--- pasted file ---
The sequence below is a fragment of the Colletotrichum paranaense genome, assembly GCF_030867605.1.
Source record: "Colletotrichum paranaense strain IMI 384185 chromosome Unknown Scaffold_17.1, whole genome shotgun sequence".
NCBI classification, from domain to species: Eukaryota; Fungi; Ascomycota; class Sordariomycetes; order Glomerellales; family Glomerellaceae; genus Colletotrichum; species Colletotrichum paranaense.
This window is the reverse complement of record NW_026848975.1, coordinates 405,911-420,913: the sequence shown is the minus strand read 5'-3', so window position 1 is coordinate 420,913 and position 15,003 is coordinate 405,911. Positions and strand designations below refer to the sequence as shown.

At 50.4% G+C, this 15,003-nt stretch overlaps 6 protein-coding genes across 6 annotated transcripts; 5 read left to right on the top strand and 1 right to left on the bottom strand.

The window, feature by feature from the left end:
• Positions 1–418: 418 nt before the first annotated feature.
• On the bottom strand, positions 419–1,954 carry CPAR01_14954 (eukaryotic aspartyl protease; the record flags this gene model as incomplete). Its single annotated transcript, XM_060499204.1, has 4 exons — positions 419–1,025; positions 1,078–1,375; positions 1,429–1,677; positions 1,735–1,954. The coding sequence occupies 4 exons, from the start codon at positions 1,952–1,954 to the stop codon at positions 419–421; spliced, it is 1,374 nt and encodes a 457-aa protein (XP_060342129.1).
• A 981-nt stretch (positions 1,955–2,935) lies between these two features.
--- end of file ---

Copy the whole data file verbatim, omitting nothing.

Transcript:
The sequence below is a fragment of the Colletotrichum paranaense genome, assembly GCF_030867605.1.
Source record: "Colletotrichum paranaense strain IMI 384185 chromosome Unknown Scaffold_17.1, whole genome shotgun sequence".
NCBI classification, from domain to species: Eukaryota; Fungi; Ascomycota; class Sordariomycetes; order Glomerellales; family Glomerellaceae; genus Colletotrichum; species Colletotrichum paranaense.
This window is the reverse complement of record NW_026848975.1, coordinates 405,911-420,913: the sequence shown is the minus strand read 5'-3', so window position 1 is coordinate 420,913 and position 15,003 is coordinate 405,911. Positions and strand designations below refer to the sequence as shown.

At 50.4% G+C, this 15,003-nt stretch overlaps 6 protein-coding genes across 6 annotated transcripts; 5 read left to right on the top strand and 1 right to left on the bottom strand.

The window, feature by feature from the left end:
• Positions 1–418: 418 nt before the first annotated feature.
• On the bottom strand, positions 419–1,954 carry CPAR01_14954 (eukaryotic aspartyl protease; the record flags this gene model as incomplete). Its single annotated transcript, XM_060499204.1, has 4 exons — positions 419–1,025; positions 1,078–1,375; positions 1,429–1,677; positions 1,735–1,954. The coding sequence occupies 4 exons, from the start codon at positions 1,952–1,954 to the stop codon at positions 419–421; spliced, it is 1,374 nt and encodes a 457-aa protein (XP_060342129.1).
• A 981-nt stretch (positions 1,955–2,935) lies between these two features.